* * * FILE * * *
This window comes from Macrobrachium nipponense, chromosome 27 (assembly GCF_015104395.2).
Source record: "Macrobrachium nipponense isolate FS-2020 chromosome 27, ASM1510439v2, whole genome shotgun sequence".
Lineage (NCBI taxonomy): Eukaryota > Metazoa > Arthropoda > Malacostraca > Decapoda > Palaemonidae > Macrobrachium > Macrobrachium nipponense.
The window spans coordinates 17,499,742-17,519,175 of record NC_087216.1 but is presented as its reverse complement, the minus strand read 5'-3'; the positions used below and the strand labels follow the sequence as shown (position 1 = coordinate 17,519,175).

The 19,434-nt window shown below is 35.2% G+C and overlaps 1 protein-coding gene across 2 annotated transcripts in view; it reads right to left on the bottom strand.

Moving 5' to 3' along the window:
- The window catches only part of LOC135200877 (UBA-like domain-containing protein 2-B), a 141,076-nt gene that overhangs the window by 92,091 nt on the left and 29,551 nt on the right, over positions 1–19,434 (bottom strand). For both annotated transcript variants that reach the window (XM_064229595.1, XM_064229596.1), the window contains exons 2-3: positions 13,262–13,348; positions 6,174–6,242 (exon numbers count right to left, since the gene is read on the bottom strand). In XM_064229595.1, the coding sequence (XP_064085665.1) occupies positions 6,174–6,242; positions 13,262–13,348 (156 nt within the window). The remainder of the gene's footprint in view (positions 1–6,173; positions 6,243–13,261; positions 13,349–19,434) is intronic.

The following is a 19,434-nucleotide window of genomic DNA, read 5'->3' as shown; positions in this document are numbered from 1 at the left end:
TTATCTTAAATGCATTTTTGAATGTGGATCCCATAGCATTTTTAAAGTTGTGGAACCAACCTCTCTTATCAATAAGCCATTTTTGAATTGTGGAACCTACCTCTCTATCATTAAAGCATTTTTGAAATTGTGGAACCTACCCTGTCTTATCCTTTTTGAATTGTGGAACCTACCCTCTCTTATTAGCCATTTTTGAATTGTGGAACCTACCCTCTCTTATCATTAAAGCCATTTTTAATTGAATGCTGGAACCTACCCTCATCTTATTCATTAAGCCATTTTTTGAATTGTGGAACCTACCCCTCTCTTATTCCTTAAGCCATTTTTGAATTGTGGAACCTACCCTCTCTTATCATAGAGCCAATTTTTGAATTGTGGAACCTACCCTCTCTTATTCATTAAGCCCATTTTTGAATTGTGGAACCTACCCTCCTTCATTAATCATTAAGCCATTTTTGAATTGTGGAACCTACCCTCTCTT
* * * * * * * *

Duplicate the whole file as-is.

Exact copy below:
This window comes from Macrobrachium nipponense, chromosome 27 (assembly GCF_015104395.2).
Source record: "Macrobrachium nipponense isolate FS-2020 chromosome 27, ASM1510439v2, whole genome shotgun sequence".
Lineage (NCBI taxonomy): Eukaryota > Metazoa > Arthropoda > Malacostraca > Decapoda > Palaemonidae > Macrobrachium > Macrobrachium nipponense.
The window spans coordinates 17,499,742-17,519,175 of record NC_087216.1 but is presented as its reverse complement, the minus strand read 5'-3'; the positions used below and the strand labels follow the sequence as shown (position 1 = coordinate 17,519,175).

The 19,434-nt window shown below is 35.2% G+C and overlaps 1 protein-coding gene across 2 annotated transcripts in view; it reads right to left on the bottom strand.

Moving 5' to 3' along the window:
- The window catches only part of LOC135200877 (UBA-like domain-containing protein 2-B), a 141,076-nt gene that overhangs the window by 92,091 nt on the left and 29,551 nt on the right, over positions 1–19,434 (bottom strand). For both annotated transcript variants that reach the window (XM_064229595.1, XM_064229596.1), the window contains exons 2-3: positions 13,262–13,348; positions 6,174–6,242 (exon numbers count right to left, since the gene is read on the bottom strand). In XM_064229595.1, the coding sequence (XP_064085665.1) occupies positions 6,174–6,242; positions 13,262–13,348 (156 nt within the window). The remainder of the gene's footprint in view (positions 1–6,173; positions 6,243–13,261; positions 13,349–19,434) is intronic.

The following is a 19,434-nucleotide window of genomic DNA, read 5'->3' as shown; positions in this document are numbered from 1 at the left end:
TTATCTTAAATGCATTTTTGAATGTGGATCCCATAGCATTTTTAAAGTTGTGGAACCAACCTCTCTTATCAATAAGCCATTTTTGAATTGTGGAACCTACCTCTCTATCATTAAAGCATTTTTGAAATTGTGGAACCTACCCTGTCTTATCCTTTTTGAATTGTGGAACCTACCCTCTCTTATTAGCCATTTTTGAATTGTGGAACCTACCCTCTCTTATCATTAAAGCCATTTTTAATTGAATGCTGGAACCTACCCTCATCTTATTCATTAAGCCATTTTTTGAATTGTGGAACCTACCCCTCTCTTATTCCTTAAGCCATTTTTGAATTGTGGAACCTACCCTCTCTTATCATAGAGCCAATTTTTGAATTGTGGAACCTACCCTCTCTTATTCATTAAGCCCATTTTTGAATTGTGGAACCTACCCTCCTTCATTAATCATTAAGCCATTTTTGAATTGTGGAACCTACCCTCTCTT